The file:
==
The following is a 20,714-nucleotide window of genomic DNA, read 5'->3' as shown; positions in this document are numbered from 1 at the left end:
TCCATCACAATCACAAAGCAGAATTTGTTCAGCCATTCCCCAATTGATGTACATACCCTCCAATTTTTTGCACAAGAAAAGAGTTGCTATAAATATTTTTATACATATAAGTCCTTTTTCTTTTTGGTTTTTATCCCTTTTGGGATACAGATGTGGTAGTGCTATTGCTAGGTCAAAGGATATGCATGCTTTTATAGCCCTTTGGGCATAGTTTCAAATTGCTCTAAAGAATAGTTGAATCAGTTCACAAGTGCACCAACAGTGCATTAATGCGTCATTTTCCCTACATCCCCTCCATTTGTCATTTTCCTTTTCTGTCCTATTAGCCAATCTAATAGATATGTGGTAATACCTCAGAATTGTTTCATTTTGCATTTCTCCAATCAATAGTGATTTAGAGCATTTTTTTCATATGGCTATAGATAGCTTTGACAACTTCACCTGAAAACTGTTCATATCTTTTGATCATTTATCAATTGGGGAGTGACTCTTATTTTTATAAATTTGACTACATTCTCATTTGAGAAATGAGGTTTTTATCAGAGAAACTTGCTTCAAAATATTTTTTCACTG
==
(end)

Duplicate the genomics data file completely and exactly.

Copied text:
The following is a 20,714-nucleotide window of genomic DNA, read 5'->3' as shown; positions in this document are numbered from 1 at the left end:
TCCATCACAATCACAAAGCAGAATTTGTTCAGCCATTCCCCAATTGATGTACATACCCTCCAATTTTTTGCACAAGAAAAGAGTTGCTATAAATATTTTTATACATATAAGTCCTTTTTCTTTTTGGTTTTTATCCCTTTTGGGATACAGATGTGGTAGTGCTATTGCTAGGTCAAAGGATATGCATGCTTTTATAGCCCTTTGGGCATAGTTTCAAATTGCTCTAAAGAATAGTTGAATCAGTTCACAAGTGCACCAACAGTGCATTAATGCGTCATTTTCCCTACATCCCCTCCATTTGTCATTTTCCTTTTCTGTCCTATTAGCCAATCTAATAGATATGTGGTAATACCTCAGAATTGTTTCATTTTGCATTTCTCCAATCAATAGTGATTTAGAGCATTTTTTTCATATGGCTATAGATAGCTTTGACAACTTCACCTGAAAACTGTTCATATCTTTTGATCATTTATCAATTGGGGAGTGACTCTTATTTTTATAAATTTGACTACATTCTCATTTGAGAAATGAGGTTTTTATCAGAGAAACTTGCTTCAAAATATTTTTTCACTG